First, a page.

Designed in 1991 by Yung Ho Chang of Atelier FCJZ, this windowless house recently went up on the Shanghai waterfront as part of the West Bund Biennale of Architecture and Contemporary Art. With an austere concrete façade wrapped around steel-girded floors and ceilings made of glass, the home was originally envisioned as a 90-degree rotation of the typical Modernist glass house. As project architect Lu Bai explains in the project description, "the house opens to the sky and the earth, positions the inhabitant right in the middle, and creates a place for meditation," and it is rather ingenious, how residents can still see the sky in the basement, through three glass floors and a large skylight. That said, the firm's uncompromising commitment to this vision did give rise to a few... quirks, like how the toilet is visible right below the dining room table.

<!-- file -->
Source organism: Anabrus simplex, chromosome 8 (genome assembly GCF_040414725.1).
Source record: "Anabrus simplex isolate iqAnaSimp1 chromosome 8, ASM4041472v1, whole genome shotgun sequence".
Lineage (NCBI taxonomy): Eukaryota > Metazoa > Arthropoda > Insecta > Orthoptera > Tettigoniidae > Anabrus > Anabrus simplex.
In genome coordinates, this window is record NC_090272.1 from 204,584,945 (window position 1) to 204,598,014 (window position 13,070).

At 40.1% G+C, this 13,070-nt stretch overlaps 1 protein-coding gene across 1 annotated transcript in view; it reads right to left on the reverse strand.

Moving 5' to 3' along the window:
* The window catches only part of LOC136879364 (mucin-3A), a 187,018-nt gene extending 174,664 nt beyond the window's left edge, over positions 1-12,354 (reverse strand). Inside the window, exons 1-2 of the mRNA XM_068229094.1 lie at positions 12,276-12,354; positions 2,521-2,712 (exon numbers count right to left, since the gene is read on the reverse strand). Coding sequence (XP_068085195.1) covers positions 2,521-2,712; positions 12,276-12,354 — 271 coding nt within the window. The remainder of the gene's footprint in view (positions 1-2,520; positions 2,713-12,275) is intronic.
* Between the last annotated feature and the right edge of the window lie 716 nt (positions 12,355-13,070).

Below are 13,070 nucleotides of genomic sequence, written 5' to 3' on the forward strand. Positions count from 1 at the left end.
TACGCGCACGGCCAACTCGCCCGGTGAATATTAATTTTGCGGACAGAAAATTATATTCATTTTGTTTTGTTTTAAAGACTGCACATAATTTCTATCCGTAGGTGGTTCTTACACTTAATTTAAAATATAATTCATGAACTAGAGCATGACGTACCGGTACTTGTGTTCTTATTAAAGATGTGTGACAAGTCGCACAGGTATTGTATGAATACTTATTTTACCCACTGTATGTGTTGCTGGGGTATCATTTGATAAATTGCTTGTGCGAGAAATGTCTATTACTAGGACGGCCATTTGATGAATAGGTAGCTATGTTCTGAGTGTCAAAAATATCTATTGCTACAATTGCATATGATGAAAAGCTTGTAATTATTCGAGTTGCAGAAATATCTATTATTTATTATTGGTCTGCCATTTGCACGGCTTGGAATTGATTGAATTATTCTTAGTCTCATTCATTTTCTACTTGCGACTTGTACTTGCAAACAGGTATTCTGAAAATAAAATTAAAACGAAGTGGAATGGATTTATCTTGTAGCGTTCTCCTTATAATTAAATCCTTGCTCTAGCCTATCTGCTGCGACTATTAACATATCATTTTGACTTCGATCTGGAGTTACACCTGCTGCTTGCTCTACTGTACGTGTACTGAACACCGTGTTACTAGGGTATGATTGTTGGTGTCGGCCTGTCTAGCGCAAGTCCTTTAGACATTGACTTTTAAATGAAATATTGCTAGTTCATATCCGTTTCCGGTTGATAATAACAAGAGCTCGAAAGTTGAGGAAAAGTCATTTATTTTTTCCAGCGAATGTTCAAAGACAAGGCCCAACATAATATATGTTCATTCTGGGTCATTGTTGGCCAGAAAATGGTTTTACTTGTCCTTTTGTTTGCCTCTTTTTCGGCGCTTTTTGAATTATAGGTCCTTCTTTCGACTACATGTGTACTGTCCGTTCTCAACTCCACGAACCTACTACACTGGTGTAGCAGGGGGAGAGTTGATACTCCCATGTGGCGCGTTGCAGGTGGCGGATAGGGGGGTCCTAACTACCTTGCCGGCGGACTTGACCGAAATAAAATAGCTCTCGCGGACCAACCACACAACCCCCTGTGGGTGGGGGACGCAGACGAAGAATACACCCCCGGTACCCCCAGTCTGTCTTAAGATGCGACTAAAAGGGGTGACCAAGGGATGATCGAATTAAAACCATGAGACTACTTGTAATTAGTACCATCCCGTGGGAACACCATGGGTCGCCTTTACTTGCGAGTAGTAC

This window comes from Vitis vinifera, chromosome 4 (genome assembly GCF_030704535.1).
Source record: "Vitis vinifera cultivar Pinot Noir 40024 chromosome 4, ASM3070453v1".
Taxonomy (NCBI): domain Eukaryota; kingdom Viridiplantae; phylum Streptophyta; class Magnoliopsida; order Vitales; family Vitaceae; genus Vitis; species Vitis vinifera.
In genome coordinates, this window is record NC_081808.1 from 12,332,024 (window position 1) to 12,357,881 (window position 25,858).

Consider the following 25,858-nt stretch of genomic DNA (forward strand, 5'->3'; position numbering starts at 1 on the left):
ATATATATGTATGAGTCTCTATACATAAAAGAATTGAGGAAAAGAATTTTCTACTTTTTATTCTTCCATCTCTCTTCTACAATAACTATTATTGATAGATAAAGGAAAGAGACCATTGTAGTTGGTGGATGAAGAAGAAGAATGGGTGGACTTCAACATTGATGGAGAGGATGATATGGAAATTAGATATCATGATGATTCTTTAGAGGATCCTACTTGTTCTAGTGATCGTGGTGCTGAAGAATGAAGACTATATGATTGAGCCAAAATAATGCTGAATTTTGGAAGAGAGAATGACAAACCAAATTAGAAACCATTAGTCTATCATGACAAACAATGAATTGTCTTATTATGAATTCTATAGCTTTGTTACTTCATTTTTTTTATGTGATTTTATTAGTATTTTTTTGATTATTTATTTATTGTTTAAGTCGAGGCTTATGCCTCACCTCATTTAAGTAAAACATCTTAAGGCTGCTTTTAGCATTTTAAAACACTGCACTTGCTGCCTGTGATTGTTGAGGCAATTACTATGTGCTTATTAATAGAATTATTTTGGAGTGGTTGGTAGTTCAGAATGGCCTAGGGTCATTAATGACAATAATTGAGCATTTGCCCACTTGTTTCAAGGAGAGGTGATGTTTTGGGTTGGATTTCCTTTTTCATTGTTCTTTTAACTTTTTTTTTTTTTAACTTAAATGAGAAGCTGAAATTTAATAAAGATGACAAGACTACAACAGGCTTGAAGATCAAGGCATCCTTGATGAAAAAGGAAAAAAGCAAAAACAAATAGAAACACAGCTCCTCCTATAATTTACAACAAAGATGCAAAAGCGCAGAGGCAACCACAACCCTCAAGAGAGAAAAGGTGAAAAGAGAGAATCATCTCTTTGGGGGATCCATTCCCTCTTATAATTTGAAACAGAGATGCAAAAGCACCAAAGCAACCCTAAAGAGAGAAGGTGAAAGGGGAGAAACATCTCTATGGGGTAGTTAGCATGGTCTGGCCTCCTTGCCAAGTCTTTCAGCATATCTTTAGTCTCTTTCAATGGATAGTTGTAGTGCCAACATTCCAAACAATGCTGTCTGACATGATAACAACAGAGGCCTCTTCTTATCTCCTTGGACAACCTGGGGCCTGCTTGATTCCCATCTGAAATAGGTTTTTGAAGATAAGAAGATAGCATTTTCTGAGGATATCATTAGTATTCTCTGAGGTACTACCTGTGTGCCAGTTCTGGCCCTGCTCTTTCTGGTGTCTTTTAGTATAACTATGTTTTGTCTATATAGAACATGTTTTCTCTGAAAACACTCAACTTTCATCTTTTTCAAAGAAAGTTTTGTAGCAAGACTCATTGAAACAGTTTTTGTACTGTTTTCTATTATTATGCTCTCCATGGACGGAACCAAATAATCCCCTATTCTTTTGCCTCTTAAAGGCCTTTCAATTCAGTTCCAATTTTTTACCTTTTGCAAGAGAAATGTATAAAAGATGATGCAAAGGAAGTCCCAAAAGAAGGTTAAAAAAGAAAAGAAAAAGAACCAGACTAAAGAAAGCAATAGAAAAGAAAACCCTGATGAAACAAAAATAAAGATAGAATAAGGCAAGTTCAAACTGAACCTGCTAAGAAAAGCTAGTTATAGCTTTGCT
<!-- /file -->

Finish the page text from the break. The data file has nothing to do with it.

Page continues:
The building now serves as a guesthouse for visiting artists and architects, which should be a forgiving lot when it comes to form first, function later eccentricities, especially given all the natural light the homes takes in while keeping up an unbroken, fortresslike feel. Visit Dezeen for the full run-down, as well as a closer look at all the exposed piping and ductwork. Below is the latest in avante-garde commode placement:
· Vertical Glass House by Atelier FCJZ has glass floors instead of windows [Dezeen]